The Trump rollback, meanwhile, is proposing to freeze the annual increase at model year 2020. That freeze will keep Americans more at home, the workplace, or anywhere else not on the road, the proposal says.

“The resulting increase in their per-mile fuel and total driving costs will lead to a reduction in the number of miles [that vehicles] are driven each year over their lifetimes,” says the proposal.

Most economists agree that the rebound effect, and the reverse of it, are legitimate factors, although Gillingham and others argue that the proposal overestimates the likely effect on driving behavior—and therefore potential lives saved.

But other analysts are even more skeptical.

“That [rebound effect] argument is one of the most convoluted arguments that I’ve ever heard,” said Jack Gillis, the executive director of the advocacy group Consumer Federation of America. “The concept of people driving less than they would if the fuel efficiency increased … it’s just hard to conceptualize why someone would do that, unless they had the opportunity, unless people are driving around on willy-nilly road trips all the time.”

The rebound effect, however, is only one pillar of the safety pitch. The proposal argues that a rollback of the standard will decrease the price of cars, which will lead Americans to purchase new cars with better safety features. And the administration claims that the rollback will allow more purchases of larger vehicles, which can better protect passengers in the event of collisions.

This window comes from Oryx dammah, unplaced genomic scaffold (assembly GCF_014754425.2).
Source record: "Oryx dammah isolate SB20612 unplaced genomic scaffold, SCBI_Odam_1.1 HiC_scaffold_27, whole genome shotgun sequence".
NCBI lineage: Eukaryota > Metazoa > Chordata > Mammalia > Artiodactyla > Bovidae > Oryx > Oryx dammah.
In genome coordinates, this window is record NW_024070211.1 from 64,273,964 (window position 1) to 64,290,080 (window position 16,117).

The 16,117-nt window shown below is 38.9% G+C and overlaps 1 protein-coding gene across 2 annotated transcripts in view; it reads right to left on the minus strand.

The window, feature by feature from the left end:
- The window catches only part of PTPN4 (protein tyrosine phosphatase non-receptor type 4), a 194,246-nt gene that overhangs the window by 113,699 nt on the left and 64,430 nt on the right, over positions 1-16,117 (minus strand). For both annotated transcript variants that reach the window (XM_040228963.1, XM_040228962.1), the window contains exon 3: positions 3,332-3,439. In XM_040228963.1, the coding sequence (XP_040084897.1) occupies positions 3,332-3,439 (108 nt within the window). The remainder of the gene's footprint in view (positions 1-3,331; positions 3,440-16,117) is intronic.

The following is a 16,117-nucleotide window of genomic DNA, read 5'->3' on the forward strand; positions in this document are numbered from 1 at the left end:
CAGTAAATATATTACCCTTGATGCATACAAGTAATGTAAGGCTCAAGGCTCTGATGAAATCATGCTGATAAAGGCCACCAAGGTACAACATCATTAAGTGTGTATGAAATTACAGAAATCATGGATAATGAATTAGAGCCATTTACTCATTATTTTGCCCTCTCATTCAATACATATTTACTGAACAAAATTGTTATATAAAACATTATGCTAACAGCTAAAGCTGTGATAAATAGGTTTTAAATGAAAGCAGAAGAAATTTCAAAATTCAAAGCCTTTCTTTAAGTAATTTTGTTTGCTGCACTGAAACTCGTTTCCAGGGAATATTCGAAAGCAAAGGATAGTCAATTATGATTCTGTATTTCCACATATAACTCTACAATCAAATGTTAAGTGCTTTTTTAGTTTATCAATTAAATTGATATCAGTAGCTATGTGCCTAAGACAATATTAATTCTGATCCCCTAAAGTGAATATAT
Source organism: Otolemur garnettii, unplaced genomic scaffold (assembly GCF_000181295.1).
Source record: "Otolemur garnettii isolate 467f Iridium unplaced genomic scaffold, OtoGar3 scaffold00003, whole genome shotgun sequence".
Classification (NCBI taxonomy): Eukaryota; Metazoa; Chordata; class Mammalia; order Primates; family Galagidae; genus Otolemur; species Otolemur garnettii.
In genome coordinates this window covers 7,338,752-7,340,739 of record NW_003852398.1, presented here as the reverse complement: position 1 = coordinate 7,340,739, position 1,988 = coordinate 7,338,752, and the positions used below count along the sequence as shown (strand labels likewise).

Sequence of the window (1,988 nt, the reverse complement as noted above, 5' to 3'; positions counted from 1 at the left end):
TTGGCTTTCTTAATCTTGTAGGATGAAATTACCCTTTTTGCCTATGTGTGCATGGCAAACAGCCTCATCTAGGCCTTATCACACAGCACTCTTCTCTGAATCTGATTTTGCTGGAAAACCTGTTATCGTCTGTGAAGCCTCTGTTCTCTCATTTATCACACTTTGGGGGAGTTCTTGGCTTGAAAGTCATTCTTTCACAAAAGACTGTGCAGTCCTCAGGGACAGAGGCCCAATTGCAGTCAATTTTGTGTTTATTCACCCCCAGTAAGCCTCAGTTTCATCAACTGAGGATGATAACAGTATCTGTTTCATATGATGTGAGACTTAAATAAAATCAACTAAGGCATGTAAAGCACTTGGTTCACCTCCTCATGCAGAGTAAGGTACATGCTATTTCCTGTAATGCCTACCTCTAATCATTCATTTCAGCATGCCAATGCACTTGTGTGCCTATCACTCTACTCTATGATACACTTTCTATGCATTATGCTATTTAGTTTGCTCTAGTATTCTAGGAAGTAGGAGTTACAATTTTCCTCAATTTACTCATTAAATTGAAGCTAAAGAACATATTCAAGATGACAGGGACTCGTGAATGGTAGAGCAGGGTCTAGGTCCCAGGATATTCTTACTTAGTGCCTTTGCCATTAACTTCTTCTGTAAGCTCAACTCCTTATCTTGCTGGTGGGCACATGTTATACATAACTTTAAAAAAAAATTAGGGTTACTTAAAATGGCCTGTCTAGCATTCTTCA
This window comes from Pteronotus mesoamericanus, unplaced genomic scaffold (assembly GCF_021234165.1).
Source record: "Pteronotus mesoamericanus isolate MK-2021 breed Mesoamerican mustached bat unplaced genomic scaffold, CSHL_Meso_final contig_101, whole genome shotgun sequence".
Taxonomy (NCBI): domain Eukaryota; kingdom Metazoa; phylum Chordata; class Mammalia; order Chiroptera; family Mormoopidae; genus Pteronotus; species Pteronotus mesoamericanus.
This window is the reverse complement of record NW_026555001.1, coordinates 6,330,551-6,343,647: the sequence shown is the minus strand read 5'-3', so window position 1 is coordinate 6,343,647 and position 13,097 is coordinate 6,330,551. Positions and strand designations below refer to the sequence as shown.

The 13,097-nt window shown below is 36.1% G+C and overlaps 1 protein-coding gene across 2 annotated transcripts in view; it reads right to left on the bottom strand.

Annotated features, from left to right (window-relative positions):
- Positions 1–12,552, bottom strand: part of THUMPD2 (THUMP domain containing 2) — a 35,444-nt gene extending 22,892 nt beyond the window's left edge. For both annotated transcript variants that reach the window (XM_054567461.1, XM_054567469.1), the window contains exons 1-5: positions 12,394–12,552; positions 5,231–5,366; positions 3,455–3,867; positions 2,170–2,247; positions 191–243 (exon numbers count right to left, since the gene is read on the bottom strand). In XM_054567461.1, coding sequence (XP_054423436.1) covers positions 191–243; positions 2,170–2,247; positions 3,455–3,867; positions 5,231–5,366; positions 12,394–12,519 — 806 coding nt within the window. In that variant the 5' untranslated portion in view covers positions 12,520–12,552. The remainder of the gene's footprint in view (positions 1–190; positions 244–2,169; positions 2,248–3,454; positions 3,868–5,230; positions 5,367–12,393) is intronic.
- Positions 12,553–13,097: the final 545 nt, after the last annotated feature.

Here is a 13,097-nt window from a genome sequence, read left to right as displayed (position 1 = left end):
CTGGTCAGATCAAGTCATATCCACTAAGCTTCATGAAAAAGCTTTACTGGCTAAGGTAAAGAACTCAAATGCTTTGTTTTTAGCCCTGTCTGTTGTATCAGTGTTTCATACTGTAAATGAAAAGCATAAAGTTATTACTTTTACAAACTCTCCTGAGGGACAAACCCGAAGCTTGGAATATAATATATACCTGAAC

Those latter two points have come under fierce criticism since the plan's rollout, but the proposal has also gained significant support based in large part on those arguments.

“Even if they have close to zero number of lives saved based on the avoided number of the rebound effect, their decision would still be justified on the basis of those other lives saved, from both purchasing of new cars and avoiding downsizing,” Sam Kazman, general counsel at the conservative Competitive Enterprise Institute, told National Journal. “It’s my suspicion [that] when it comes to the effect of downsizing, they underestimated that number.”

Many analysts and lawmakers argue that U.S. automakers will be put at a competitive disadvantage globally if they are not coerced into producing smaller, more-efficient vehicles. The administration also faces legal challenges from California and more than a dozen other states that have vowed to keep in place strict standards.

An extensive consultation-and-commenting process will take place before the rule can be finalized. Still, the administration is clearly planting a flag on the safety front.

“It’s my goal, and the administration’s goal, to come up with a 50-state solution that does not necessitate preempting California,” EPA Acting Administrator Andrew Wheeler said in Senate testimony Aug. 1. “However, there are important goals in the proposal, and there’re important goals on highway safety, so we’d have to make sure that those are met. The proposal will save a thousand lives per year, which I think is important.”